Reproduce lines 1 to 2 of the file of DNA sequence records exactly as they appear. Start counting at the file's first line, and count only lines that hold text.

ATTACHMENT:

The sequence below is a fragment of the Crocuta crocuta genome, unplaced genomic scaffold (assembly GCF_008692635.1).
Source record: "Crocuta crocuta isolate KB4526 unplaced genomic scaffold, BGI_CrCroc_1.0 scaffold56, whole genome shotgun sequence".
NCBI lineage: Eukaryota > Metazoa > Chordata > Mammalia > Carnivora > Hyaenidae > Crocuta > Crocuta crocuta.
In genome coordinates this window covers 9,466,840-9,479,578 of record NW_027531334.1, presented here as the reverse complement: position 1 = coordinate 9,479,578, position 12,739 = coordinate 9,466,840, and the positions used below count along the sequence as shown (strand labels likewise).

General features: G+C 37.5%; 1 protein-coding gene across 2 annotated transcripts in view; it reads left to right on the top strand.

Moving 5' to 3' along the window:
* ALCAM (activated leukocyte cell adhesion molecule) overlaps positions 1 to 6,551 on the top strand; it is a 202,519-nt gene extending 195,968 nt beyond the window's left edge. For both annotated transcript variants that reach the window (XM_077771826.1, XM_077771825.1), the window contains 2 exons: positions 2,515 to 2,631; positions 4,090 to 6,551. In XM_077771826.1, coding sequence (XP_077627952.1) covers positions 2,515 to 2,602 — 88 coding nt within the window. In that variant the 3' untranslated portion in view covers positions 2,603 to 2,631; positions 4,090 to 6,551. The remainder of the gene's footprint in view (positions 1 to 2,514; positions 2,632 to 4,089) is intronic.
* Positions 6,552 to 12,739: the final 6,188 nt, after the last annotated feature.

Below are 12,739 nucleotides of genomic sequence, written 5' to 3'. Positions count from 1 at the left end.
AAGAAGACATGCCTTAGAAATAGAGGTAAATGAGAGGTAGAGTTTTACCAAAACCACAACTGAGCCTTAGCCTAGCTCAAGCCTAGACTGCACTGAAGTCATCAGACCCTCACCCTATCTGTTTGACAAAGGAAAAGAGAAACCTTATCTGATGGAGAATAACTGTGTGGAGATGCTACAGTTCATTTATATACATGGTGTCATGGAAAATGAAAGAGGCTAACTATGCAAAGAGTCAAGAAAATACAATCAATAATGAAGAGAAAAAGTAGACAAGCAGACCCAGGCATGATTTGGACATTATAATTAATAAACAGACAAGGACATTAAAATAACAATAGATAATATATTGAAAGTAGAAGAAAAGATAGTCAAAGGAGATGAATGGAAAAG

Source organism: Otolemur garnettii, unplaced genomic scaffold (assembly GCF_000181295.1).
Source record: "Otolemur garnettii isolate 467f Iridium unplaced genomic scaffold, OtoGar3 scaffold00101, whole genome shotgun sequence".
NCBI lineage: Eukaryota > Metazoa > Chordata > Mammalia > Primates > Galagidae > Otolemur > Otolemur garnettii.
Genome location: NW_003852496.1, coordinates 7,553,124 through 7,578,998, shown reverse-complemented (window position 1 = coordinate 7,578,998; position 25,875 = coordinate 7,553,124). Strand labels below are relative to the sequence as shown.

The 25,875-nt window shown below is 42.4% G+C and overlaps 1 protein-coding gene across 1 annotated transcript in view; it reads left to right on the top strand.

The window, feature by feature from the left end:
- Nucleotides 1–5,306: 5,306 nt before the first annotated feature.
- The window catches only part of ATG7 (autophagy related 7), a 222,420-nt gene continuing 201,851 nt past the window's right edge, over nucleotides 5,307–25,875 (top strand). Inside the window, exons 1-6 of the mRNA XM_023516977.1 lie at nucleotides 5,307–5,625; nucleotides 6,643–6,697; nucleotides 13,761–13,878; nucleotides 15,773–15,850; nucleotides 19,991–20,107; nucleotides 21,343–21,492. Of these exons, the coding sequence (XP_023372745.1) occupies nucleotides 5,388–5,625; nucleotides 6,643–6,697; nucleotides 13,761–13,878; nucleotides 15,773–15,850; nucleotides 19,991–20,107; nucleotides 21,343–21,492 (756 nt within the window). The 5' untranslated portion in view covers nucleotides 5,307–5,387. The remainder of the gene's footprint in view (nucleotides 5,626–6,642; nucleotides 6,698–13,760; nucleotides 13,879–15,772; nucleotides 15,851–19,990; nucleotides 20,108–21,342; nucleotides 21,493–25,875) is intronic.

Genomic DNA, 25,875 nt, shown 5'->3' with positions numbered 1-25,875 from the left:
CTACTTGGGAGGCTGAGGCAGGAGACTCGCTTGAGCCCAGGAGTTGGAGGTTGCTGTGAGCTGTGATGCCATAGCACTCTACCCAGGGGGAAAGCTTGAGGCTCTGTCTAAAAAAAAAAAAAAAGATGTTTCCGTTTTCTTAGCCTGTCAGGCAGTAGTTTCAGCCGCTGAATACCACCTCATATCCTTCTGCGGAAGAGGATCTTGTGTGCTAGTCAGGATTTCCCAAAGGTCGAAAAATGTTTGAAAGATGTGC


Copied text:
The sequence below is a fragment of the Crocuta crocuta genome, unplaced genomic scaffold (assembly GCF_008692635.1).
Source record: "Crocuta crocuta isolate KB4526 unplaced genomic scaffold, BGI_CrCroc_1.0 scaffold56, whole genome shotgun sequence".